Amid a forming storm over the global fossil energy industry, French oil giant Total, changes strategy to wade through the waves of calls for an end to the exploitation of fossil fuels. The strategy includes changing names and going into other industries away from fossils.
Fossil fuels are a kind of energy source formed as a result of geologic processes acting on the remains of organic matter. They include petroleum, natural gas, oil shale, bitumen, tar, sands, coal and heavy oils all of which contain carbon.
Since the deals between Uganda and Tanzania and the oil companies were signed, a number of conservationists and climate activists have been condemning the move and accusing the investors of being insensitive to the environment and the poor communities.
At least 38 Civil Society Organisations (CSOs) from Uganda and the Democratic Republic of Congo issued a communiqué rejecting the signing or conclusion of what they called secret agreements for the Tilenga, and East African Crude Oil Pipeline (EACOP) projects until all court cases in various countries are determined. The cases mainly relate to issues of human rights and the environment.
In an open statement to President Yoweri Museveni of Uganda and Samia Suluhu Hassan of Tanzania, two activists: Vanessa Nakate and Landry Ninteretse urged the two presidents to stop the projects.
“Your Excellencies, building the world’s longest heated crude oil pipeline in the midst of a climate emergency is a terrible development that must be stopped. No responsible government or ethical the financial institution or operator should venture into such deadly business at this stage,” they said while referring to the project as ill-advised and likely to benefit only Total and CNOOC at the expense of local communities hardly hit by the effects of climate crisis and pandemic.
“Total is gradually withdrawing from Central and West Africa over the depletion of resources and now extending its operations in Eastern and Southern Africa,” they added.
But Total Uganda General Manager, Pierre Jessua, says wherever they have been, they have followed the laws, government guidelines and their own transparency, environmental and human rights policies to ensure the safety of the environment and humans.
A continental climate change activist group, Greenpeace urged Total to stop what they called a dying industry and instead, focus on green or cleaner energy sources.
According to an online campaign, Energy Voice, oil products are expected to fall from 55 per cent to 30 per cent in sales by 2030, while the growth of energy production will be based on the two pillars of light nitrogen gas and renewable electricity.
But Mr Jessua says the company has no plan of abandoning investments in petroleum production because the world needs oil and poorer countries need the resource exploited to develop their economies.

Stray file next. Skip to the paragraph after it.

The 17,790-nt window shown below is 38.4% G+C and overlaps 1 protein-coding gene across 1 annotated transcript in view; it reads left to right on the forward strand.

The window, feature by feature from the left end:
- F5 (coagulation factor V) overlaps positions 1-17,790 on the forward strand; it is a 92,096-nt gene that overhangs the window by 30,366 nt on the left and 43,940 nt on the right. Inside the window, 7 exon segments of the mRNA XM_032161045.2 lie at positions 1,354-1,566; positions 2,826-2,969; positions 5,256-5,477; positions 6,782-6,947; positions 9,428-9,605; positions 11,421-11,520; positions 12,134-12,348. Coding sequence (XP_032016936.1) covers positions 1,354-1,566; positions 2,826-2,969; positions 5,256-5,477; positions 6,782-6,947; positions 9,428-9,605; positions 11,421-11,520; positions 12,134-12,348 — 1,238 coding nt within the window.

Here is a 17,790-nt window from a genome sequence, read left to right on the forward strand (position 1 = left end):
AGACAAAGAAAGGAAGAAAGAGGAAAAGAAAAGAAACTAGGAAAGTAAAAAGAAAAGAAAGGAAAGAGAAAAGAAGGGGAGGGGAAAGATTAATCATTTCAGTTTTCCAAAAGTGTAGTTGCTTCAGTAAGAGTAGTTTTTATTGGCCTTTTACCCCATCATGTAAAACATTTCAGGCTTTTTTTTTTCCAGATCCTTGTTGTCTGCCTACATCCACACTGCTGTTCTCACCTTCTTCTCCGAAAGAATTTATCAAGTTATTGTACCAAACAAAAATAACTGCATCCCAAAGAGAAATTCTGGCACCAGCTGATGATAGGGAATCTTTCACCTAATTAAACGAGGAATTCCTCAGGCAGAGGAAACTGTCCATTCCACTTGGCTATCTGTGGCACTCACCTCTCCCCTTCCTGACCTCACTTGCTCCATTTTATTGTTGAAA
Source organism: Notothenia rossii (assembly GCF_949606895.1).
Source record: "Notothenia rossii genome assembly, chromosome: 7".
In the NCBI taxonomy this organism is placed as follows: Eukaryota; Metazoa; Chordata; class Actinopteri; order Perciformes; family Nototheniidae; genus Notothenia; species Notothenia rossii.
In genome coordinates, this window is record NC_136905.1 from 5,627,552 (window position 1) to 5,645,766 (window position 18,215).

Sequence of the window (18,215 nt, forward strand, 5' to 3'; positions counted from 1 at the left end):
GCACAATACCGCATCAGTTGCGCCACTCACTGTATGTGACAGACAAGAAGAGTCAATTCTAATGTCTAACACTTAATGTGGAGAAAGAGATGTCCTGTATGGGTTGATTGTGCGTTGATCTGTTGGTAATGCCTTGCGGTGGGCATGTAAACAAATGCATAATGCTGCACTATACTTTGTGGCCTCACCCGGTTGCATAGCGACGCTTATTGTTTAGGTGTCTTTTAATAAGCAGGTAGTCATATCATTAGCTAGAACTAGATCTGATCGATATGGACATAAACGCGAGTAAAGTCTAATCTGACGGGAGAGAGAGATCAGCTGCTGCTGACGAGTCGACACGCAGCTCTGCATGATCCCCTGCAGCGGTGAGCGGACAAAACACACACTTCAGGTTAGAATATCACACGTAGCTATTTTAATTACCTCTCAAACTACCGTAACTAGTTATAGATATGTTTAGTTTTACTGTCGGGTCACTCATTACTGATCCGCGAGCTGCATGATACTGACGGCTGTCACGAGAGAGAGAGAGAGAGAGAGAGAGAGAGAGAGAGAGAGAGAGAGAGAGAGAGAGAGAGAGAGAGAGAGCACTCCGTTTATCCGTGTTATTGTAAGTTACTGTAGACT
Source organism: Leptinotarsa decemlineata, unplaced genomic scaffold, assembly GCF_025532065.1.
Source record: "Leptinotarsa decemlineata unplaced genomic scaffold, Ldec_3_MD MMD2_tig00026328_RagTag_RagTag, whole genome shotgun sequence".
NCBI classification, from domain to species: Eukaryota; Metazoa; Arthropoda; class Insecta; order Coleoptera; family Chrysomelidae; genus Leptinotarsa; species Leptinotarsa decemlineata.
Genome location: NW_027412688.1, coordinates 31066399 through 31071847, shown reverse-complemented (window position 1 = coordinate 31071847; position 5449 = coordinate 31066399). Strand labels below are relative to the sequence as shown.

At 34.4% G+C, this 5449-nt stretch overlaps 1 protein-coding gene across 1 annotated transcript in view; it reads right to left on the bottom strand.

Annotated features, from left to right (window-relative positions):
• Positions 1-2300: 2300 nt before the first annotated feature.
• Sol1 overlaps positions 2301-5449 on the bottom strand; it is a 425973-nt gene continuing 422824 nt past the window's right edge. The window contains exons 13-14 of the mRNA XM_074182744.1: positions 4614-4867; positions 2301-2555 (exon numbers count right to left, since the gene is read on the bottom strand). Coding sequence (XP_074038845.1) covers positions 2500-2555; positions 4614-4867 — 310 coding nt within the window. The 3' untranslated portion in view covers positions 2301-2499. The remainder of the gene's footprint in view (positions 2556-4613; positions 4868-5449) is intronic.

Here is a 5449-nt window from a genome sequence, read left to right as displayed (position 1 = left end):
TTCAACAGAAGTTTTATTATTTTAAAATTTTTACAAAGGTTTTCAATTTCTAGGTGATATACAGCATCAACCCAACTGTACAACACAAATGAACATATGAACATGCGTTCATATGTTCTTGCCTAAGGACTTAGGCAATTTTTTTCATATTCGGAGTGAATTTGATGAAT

However, he adds that they are diversifying into greener energy and their petroleum investments will focus more on gas than oil, as they are also changing the name of the company from Total Oil to Total Energies.
Uganda is expected to become a major producer and exporter of petroleum in five years, following the signing of several agreements last week giving a green light to the oil companies to proceed with the development of the oil and gas projects.
In one way or another, all fossil fuels are burned to produce the needed energy and as a result, they emit significant amounts of carbon into the environment, which, according to environmentalists, abets climate change and affects the ecosystem.
It is for this reason that environmentalists and conservationists are up against the industry in Africa and Uganda, whose commercial oil developments are being spearheaded by Total. The company is leading the construction of crude oil export pipeline in conjunction with the government of Uganda and Tanzania, from Hoima to Tanga at the Indian Ocean coast.
In both countries, the heated pipeline will traverse protected areas including the iconic Serengeti National Park in Tanzania, while in Uganda most of the oil activities are concentrated in the Murchison Falls National Park and other protected areas.
In 2020, the UK Government announced that it was ending financing of petroleum projects in Africa, but private banks have continued to give financing.
Later in January this year, in one of the executive orders against climate change, US President Joe Biden committed his government “to identify steps through which the United States can promote ending international financing of carbon-intensive fossil fuel-based energy while simultaneously advancing sustainable development and a green recovery”.
In 2019, the World Bank said it had stopped financing upstream investments in oil and gas. Upstream activities include exploration and drillings of the resources. The Bank’s statement added that it continues to assist “resource-dependent developing countries” with “advice on energy solutions that are economically viable.”
Activists have accused the world lender of failing to implement its own policy of ending or financing the activities.
However, Energy Minister, Mary Goretti Kitutu, says all the concerns that are being raised concern areas that have already been catered for by the government and other players in the sector.
She added that the government realised that the oil and gas activities would happen in the conservation area covering 10 national parks and reserves and all measures were put in place to preserve the ecosystem following international standards.